Extracranial Carotid Artery Stenting: The Puerto Rico Medical Center Endovascular Neurosurgery Service Experience

Caleb E. Feliciano, Euclides Effio, Manuel S. Hernández-Gaitán, Amaury García, Rafael Rodríguez-Mercado


Objective: Extracranial carotid artery stenting (CAS) represents a viable alternative for high-risk surgical patients. The aim of this study was to determine the clinical features and outcome of 25 patients that underwent CAS at the Puerto Rico Medical Center. Methods: A retrospective review of a series of 25 high-risk surgical patients that underwent CAS from June 2005 to January 2010 was performed. Patients were followed-up at clinics with computed tomography angiography and/or digital subtraction angiography. Results: Patient ages ranged from 52 to 88 years. Twenty-one of the patients had severe cervical carotid stenosis (more than 80%). Those with moderate stenosis (from 50% to 80%) were treated when they were symptomatic or when stenosis recurred after carotid endarterectomy. Among the 25 patients, only 2 presented with restenosis (more than 50% luminal diameter). Both had a history of radiation-induced disease, but neither required retreatment. Five patients required post-stenting angioplasty due to a less than 50% improvement in luminal diameter. There was 1 death, and 1 patient presented delayed neurocognitive deterioration. The combined long-term morbidity and mortality in the subgroup with at least two years of follow-up was 8.3%. There were no intracerebral hemorrhages or recurrent strokes/transient ischemic attacks. Conclusion: The restriction of post-stenting angioplasty to only those cases without significant revascularization appears to help reduce restenosis rates while ensuring a gradual increase in intracranial blood flow. The latter may not apply to patients with a prior history of radiotherapy.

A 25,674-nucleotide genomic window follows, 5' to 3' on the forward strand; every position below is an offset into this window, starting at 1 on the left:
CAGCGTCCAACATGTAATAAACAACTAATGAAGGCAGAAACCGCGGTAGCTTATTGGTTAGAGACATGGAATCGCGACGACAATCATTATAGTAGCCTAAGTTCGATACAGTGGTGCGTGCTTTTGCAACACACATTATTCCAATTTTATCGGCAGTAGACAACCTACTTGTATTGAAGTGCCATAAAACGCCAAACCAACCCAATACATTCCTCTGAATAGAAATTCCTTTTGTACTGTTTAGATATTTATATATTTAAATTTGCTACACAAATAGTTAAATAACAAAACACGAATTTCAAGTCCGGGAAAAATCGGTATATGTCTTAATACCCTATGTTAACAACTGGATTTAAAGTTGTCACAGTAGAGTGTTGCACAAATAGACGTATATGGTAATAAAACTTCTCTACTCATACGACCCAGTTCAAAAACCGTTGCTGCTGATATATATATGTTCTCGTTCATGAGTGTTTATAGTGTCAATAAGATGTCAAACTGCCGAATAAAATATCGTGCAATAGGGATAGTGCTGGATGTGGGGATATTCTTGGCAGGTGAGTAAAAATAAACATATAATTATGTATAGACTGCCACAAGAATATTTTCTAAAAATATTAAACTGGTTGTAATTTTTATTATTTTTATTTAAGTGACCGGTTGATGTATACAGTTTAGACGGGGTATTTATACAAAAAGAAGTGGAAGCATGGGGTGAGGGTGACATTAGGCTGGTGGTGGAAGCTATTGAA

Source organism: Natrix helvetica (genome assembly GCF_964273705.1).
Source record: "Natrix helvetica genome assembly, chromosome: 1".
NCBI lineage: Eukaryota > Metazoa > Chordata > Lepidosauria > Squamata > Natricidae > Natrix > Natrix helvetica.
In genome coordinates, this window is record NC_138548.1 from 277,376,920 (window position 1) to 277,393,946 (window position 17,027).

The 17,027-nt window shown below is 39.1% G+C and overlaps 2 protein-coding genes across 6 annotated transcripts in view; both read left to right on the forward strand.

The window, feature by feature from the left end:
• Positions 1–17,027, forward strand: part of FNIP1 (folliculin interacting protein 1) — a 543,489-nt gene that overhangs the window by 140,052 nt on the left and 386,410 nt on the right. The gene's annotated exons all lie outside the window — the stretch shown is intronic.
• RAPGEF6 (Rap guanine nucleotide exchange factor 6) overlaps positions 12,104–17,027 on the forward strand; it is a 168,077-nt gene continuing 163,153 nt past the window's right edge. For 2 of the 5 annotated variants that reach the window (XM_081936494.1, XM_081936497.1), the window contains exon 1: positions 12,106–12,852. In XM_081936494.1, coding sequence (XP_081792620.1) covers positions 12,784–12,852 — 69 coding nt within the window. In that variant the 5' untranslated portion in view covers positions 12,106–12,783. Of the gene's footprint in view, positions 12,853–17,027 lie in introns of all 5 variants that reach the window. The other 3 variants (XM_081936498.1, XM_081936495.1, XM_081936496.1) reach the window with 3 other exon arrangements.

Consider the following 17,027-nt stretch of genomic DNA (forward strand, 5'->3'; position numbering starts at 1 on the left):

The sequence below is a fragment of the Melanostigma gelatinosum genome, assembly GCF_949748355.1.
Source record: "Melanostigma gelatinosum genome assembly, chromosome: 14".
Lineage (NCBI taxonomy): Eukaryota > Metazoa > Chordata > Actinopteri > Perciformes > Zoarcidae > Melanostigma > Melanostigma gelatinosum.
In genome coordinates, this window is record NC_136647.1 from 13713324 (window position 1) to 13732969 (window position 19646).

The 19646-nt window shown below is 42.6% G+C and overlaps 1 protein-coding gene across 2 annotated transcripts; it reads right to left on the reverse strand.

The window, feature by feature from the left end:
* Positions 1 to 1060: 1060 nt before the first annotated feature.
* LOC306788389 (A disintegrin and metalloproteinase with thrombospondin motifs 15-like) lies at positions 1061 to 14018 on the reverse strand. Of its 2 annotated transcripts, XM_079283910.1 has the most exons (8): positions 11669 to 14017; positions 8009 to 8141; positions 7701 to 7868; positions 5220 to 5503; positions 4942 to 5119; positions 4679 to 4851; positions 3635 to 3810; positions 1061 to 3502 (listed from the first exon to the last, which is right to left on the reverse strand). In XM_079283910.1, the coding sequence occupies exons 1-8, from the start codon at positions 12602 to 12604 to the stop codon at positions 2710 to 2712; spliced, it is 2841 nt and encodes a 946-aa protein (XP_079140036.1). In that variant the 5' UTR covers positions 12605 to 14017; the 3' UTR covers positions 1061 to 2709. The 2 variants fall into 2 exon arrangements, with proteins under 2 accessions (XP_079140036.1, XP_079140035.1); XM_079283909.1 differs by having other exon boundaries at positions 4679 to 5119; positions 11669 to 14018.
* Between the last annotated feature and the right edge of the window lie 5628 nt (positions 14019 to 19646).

extracranial carotid stenting; angioplasty; outcome; Puerto Rico Medical Center

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